Tuesday, December 19, 2017

Poinsettias- Poisonous or Not?

Jesse Fulbright, MSU Liberty County Extension

I enjoy bright colors and there are plenty of bright colors at this time of year with Christmas decorations abounding.  One of the bright colors I especially like is the poinsettia, so this week sit back and enjoy the facts I have for your regarding this seasonal plant.  I have shared this with you before but feel it was worth repeating.

I grew up hearing different and negative things about this Christmas plant, especially regarding its toxicity.  I hope to provide you with some fact based information from Extension sources, as well as a bit about the history of the plant in the U.S.
Poinsettias were introduced into the United States by Joel Poinsett.  Joel Roberts Poinsett was the first U.S. Ambassador to Mexico, being appointed by President John Quincy Adams in the 1820's.  Because of his interest in botany he introduced the American elm into Mexico.  During his stay in Mexico he wandered the countryside looking for new plant species.  In 1828 he found a beautiful shrub with large red flowers growing next to a road.  He took cuttings from the plant and brought them back to his greenhouse in South Carolina.  Even though Poinsett had an outstanding career as a United States Congressman and as an ambassador he will always be remembered for introducing the poinsettia into the U.S.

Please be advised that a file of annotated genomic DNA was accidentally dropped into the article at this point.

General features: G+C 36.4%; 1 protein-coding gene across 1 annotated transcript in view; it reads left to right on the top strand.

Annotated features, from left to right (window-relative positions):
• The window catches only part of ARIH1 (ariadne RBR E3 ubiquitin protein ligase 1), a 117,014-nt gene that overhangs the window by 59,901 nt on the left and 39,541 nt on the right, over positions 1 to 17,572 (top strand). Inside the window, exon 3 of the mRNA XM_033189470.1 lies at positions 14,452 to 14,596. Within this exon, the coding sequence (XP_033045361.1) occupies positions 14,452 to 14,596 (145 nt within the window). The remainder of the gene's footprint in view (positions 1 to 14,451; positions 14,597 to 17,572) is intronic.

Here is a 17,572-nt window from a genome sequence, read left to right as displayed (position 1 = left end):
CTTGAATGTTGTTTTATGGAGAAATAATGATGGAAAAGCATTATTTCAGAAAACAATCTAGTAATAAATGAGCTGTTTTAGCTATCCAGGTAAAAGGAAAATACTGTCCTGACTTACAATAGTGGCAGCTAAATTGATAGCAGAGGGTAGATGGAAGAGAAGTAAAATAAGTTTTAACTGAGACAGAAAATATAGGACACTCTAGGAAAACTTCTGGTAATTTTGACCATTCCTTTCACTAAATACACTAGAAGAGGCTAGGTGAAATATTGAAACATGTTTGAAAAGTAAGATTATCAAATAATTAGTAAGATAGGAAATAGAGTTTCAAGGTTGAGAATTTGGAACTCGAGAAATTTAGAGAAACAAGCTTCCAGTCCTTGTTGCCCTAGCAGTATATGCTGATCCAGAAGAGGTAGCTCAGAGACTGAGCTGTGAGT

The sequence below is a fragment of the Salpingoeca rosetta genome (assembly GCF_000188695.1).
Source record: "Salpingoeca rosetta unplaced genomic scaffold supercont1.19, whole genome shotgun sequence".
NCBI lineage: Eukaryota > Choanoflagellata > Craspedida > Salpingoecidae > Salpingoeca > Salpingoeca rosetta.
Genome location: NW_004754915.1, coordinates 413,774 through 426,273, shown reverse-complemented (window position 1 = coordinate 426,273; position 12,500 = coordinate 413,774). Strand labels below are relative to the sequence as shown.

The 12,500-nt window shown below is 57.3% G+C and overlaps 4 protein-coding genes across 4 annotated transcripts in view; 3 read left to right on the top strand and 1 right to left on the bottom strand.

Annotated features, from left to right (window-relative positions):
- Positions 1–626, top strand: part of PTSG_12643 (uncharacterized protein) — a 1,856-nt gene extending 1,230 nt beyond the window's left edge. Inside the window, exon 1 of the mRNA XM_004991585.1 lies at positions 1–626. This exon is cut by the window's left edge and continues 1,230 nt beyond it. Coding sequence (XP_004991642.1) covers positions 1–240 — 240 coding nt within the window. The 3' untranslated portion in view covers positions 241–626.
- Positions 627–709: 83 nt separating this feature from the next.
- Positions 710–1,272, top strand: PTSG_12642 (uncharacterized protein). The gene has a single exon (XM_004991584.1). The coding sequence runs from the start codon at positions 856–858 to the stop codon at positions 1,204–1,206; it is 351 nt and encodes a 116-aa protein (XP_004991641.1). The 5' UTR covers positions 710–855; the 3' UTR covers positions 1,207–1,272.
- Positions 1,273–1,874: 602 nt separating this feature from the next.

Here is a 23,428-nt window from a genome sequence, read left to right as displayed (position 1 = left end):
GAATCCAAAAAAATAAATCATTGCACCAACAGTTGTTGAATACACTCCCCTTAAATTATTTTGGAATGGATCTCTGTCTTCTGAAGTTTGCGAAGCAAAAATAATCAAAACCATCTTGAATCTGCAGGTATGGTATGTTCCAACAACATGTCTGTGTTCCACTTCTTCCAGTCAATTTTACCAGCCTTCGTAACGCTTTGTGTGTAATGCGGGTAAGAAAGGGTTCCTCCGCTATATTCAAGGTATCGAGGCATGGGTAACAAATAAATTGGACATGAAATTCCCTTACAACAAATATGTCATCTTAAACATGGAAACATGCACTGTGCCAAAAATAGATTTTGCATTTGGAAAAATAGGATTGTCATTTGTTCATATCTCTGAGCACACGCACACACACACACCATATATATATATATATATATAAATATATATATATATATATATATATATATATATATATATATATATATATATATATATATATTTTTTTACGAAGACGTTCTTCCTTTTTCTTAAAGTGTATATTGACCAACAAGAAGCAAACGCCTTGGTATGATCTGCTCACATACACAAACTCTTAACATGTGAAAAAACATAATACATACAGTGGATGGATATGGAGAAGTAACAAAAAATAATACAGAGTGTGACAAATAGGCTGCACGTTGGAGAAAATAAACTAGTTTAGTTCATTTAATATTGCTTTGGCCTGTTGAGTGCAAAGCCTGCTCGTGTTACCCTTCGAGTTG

According to the Poison Control Information Center, the average person would have to eat 500 to 700 poinsettia leaves before he would have a serious problem.  Of course, some people are more sensitive than others.  So, one leaf may cause some digestive problems for a very sensitive person.  Poinsettias are a member of the Euphorbia family and the white, milky latex sap may cause eye and skin irritations in people sensitive to the sap.  These plants are best classified as "possibly toxic" and not poisonous.  From a study at the Ohio State University it was shown that a 50 pound child who ate 500 bracts might have a slight tummy ache.  So, while you may not want to make a habit of eating the leaves of the plant, it isn’t the deadly plant that it is sometimes made out to be.
Enjoy this beautiful flower during the Christmas season, as I do.

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